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Collection Agencies

Despite best efforts, sometimes people fall behind on payments to creditors. When this happens, a creditor has the right to collect on a debt that’s owed to them, and the consumer has the right to be treated reasonably and with respect. A collection agency is a business that arranges for the payment of outstanding account balances and money owed to a company.


Rules for collection agencies

The agency and the individuals who work as collectors must be licensed with FCNB. Collection agencies and the individuals who work for them as collectors cannot:

  • threaten or start legal or court action to collect a debt without first notifying you and receiving the creditor’s approval
  • collect more money than you owe the business or person who hired them
  • call you in a way that costs you money (such as collect calls or in some cases, calls to cellphones if the call results in additional charges or costs to you),
  • call you at work
  • discuss your debt with anyone else unless they have your permission (they may request you provide written permission)
  • threaten or intimidate you or use abusive language
  • communicate with you without identifying themselves, the name of the collection agency, the name of the company they are collecting for and the amount owed
  • call so often or in such a way that you or your family feels harassed
  • call before 7 a.m. or after 9 p.m. Monday through Saturday
  • call before 1 p.m. or after 5 p.m. on Sunday
  • call you on a holiday
  • communicate or attempt to communicate with you at your place of employment
  • contact your employer, friends, family or neighbours unless they have guaranteed or co-signed the loan they are trying to collect (except if they are looking for your address)

For full details on prohibited practices of collection agencies, please review General Regulation – Collection and Debt Settlement Services Act.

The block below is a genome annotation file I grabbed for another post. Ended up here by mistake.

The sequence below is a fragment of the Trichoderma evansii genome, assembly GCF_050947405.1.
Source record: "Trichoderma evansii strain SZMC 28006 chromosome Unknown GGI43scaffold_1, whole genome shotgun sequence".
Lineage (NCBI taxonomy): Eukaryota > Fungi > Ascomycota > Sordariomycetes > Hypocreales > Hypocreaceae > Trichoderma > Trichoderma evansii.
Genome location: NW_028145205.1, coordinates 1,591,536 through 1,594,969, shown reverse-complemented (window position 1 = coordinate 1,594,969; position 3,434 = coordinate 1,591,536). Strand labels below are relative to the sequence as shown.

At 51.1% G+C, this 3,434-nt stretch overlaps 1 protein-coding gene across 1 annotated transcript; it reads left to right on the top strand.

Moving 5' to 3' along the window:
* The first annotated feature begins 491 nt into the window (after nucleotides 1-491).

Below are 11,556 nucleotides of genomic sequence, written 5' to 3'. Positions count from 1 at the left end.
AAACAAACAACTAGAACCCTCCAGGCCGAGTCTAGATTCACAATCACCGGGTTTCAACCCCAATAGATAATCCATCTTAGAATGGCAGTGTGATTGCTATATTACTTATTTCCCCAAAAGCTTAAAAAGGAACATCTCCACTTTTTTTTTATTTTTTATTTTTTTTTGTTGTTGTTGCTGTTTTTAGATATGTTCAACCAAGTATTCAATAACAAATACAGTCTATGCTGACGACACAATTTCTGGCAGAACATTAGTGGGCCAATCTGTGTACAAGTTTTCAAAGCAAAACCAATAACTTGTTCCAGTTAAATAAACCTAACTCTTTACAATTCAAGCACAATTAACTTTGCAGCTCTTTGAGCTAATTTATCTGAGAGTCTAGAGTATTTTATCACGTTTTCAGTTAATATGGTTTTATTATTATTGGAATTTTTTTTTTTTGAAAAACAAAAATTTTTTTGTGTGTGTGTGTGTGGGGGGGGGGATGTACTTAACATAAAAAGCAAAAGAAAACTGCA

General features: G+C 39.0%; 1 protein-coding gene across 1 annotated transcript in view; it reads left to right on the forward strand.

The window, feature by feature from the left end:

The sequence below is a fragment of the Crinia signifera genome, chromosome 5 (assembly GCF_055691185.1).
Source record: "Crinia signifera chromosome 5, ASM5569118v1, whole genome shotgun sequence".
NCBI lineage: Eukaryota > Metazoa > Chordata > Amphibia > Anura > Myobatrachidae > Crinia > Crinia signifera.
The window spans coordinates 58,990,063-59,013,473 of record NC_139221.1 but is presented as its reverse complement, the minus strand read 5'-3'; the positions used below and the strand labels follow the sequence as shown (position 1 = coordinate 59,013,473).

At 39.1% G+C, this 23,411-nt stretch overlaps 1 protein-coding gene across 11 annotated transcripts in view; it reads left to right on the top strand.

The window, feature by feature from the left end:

Tips for dealing with a collection agency

  • Avoid confusion by dealing directly with the collection agency for payment arrangements as opposed to the original creditor. But if there is a mistake in your account, it is a good practice to advise both the collection agency and the original creditor and to provide them with the relevant documentation.
  • When possible, pay the money you owe. Once the full amount is paid back, you won’t have to deal with the agency anymore. The agency can only collect what you owe, and can’t charge you any fees for collecting the debt.
  • When it’s not feasible for you to pay the full amount right away, suggest a different payment arrangement, such as a lump sum at a later date or a series of monthly payments.
  • Get a receipt for any payment you make so you have proof of your payment (for example, a cancelled cheque from your own bank or a receipt from the agency).
  • Always be sure to have enough money in your account to cover any cheques you write to pay back your debt and never miss payments.

How to stop a collection agency from calling

While you can’t stop a collection agency from contacting you completely, you can ask collectors to only contact you in writing or through a lawyer, if you have one. To do so, you must make the request in writing. In your letter, it is important to clearly request that communication be in writing only; include identifying information like your name, phone number, or account number; and provide an address where the creditor can send any correspondence. Send the request by fax (with a confirmation report) or registered mail so you have proof of when it was sent and that it was received.

Making a complaint about a collection agency

If you are dealing with a collection agency who you feel is violating the rules it is supposed to follow, contact the supervisor or manager of the agency and express your concerns. If you cannot resolve the matter with the agency, please Submit a Complaint.

Be sure to have the collector’s name, your file or reference number, and the dates and times of any phone calls the agency has made.